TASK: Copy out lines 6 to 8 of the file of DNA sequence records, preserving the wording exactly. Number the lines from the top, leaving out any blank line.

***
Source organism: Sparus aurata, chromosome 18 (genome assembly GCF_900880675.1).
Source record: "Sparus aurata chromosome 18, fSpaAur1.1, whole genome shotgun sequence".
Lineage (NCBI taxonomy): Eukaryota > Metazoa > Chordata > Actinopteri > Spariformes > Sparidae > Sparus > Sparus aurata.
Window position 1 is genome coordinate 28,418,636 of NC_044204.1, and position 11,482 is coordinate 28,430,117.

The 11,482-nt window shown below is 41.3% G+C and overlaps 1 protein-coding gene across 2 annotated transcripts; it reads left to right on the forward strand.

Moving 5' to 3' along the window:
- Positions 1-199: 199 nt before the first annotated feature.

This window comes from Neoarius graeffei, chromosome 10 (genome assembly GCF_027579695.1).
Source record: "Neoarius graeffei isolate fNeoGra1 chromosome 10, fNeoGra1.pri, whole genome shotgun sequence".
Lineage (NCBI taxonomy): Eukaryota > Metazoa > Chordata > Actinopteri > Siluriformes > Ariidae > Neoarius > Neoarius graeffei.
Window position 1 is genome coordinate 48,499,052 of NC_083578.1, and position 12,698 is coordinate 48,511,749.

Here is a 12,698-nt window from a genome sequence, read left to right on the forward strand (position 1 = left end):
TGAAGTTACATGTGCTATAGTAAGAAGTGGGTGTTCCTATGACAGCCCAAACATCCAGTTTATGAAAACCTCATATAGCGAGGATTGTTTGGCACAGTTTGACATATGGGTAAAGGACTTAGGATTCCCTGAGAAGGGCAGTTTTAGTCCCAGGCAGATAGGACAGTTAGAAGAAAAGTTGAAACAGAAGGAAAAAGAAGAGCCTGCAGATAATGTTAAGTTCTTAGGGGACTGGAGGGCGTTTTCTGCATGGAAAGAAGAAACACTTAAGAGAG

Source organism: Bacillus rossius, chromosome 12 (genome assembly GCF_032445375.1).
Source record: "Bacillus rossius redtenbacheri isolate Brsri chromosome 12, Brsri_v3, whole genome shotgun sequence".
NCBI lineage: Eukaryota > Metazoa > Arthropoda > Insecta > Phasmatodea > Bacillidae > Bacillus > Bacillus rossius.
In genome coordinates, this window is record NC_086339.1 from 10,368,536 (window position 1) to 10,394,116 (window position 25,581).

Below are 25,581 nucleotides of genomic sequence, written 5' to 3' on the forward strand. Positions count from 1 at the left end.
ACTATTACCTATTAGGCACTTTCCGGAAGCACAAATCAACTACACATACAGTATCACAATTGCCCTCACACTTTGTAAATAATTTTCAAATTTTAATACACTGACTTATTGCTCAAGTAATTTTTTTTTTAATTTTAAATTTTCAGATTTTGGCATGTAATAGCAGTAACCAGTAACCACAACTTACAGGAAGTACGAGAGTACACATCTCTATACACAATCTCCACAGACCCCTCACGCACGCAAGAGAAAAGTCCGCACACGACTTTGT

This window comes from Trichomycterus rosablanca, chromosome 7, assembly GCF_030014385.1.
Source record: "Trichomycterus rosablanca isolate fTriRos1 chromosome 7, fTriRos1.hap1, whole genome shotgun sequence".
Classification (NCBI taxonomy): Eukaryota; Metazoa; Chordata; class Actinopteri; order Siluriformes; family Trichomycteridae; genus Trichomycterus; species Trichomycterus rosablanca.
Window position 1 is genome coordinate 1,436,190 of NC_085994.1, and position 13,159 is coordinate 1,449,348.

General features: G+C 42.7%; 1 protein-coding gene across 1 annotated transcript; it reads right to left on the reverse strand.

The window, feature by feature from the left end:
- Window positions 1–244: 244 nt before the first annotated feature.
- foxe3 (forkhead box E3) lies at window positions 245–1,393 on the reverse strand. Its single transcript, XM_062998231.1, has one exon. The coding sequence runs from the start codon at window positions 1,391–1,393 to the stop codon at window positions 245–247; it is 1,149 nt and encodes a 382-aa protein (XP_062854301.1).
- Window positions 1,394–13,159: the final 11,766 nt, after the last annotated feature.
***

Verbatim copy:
Moving 5' to 3' along the window:
- Positions 1-199: 199 nt before the first annotated feature.

This window comes from Neoarius graeffei, chromosome 10 (genome assembly GCF_027579695.1).